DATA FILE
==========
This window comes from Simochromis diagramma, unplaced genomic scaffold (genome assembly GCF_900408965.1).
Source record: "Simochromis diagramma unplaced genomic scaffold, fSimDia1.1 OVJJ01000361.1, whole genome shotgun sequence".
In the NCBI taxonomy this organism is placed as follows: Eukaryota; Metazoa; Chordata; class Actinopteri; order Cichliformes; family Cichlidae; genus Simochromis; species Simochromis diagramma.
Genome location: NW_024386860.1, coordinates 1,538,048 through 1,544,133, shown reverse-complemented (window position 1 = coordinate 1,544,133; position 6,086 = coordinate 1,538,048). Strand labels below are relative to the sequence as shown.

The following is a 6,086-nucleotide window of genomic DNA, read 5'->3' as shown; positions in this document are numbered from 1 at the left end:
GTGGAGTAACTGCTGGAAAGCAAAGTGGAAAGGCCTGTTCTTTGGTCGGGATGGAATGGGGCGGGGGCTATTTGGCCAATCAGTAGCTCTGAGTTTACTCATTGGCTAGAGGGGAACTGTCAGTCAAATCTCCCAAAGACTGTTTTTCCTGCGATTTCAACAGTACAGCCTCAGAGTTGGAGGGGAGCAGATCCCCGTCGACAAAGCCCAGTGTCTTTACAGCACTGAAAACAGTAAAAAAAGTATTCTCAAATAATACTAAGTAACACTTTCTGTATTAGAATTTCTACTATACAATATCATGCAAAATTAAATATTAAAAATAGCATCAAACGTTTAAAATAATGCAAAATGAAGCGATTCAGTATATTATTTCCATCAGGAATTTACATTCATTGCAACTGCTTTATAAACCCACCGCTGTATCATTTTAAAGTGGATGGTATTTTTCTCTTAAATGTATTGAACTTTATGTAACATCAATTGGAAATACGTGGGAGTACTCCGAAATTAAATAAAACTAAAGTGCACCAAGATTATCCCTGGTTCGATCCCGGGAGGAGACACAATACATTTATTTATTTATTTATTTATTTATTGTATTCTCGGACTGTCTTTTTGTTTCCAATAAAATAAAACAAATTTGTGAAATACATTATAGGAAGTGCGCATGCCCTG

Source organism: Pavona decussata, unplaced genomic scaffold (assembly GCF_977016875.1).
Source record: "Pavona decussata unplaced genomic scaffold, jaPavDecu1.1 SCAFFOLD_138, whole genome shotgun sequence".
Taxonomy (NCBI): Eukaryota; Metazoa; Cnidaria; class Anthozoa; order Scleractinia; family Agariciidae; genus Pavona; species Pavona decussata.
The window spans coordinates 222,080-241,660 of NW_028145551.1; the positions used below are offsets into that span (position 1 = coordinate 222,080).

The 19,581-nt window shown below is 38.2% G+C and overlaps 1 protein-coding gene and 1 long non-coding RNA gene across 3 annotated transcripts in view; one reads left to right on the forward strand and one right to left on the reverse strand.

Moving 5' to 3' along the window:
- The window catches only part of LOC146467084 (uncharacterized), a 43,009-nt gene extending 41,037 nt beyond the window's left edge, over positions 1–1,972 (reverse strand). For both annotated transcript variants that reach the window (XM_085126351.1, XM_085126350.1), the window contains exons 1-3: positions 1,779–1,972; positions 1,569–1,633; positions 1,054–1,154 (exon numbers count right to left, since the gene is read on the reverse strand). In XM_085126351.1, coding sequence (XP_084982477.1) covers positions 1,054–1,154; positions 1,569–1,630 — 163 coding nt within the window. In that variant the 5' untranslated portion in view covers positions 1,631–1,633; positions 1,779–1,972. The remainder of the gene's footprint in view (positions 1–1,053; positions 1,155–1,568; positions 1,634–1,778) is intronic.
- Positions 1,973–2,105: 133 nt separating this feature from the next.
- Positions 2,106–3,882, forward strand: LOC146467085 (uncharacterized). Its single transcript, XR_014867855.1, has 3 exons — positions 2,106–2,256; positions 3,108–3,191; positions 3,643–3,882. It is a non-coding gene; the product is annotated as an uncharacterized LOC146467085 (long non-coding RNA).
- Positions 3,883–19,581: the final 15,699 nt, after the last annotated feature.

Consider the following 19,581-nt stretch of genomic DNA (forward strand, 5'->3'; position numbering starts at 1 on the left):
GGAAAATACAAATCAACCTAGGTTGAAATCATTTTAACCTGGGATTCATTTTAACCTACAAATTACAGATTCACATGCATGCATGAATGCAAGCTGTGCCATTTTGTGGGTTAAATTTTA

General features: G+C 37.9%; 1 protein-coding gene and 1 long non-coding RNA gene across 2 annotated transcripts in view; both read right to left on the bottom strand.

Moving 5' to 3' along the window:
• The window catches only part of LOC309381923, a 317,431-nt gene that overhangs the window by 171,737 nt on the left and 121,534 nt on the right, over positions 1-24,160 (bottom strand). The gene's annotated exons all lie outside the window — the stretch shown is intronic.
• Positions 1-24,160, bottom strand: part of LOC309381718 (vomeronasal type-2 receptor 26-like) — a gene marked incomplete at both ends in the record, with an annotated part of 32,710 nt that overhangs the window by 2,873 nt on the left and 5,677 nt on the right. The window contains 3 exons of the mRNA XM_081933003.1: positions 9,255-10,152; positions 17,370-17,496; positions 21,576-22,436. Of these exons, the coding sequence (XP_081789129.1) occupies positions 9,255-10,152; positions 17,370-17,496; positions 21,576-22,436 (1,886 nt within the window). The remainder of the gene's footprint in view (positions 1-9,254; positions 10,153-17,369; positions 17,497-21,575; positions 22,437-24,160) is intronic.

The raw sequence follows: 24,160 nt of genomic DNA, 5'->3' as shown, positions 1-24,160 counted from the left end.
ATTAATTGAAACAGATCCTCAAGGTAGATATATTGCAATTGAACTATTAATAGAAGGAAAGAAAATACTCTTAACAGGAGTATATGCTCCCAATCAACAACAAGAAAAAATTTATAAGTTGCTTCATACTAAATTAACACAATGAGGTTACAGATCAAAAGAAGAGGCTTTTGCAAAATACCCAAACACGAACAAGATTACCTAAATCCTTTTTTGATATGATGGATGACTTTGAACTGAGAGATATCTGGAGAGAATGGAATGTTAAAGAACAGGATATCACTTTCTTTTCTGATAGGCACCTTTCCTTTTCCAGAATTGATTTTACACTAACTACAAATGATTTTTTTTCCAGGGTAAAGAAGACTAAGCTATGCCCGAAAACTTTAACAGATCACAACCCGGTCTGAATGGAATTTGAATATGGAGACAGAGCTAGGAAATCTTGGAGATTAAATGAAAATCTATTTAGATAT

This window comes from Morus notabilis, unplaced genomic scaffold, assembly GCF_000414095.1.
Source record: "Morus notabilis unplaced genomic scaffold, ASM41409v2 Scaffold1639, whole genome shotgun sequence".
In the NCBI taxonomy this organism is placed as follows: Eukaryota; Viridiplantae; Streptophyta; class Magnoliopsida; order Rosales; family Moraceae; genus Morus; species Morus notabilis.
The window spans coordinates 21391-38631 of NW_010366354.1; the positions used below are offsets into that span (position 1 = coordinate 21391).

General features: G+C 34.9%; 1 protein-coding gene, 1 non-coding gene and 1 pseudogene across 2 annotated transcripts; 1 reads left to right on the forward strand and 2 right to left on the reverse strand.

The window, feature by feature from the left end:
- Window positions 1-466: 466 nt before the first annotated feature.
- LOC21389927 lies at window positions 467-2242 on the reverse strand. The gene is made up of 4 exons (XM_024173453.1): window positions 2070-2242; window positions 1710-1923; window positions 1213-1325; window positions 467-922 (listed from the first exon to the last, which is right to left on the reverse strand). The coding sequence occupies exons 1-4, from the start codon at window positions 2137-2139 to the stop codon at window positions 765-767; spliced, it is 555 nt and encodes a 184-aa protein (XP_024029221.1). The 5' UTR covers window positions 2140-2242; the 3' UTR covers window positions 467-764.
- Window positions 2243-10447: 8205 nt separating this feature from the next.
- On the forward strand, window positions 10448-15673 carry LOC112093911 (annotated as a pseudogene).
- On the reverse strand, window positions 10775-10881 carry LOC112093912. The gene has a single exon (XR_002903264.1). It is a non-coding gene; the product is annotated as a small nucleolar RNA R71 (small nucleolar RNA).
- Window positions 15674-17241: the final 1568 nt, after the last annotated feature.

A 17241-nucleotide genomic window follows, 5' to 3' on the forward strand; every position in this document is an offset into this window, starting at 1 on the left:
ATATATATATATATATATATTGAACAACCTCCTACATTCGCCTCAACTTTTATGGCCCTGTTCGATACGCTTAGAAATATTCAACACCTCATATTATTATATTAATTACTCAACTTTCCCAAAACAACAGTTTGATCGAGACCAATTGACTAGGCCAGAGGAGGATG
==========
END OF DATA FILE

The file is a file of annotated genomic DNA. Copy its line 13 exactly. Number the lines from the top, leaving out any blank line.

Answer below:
- The window catches only part of LOC146467084 (uncharacterized), a 43,009-nt gene extending 41,037 nt beyond the window's left edge, over positions 1–1,972 (reverse strand). For both annotated transcript variants that reach the window (XM_085126351.1, XM_085126350.1), the window contains exons 1-3: positions 1,779–1,972; positions 1,569–1,633; positions 1,054–1,154 (exon numbers count right to left, since the gene is read on the reverse strand). In XM_085126351.1, coding sequence (XP_084982477.1) covers positions 1,054–1,154; positions 1,569–1,630 — 163 coding nt within the window. In that variant the 5' untranslated portion in view covers positions 1,631–1,633; positions 1,779–1,972. The remainder of the gene's footprint in view (positions 1–1,053; positions 1,155–1,568; positions 1,634–1,778) is intronic.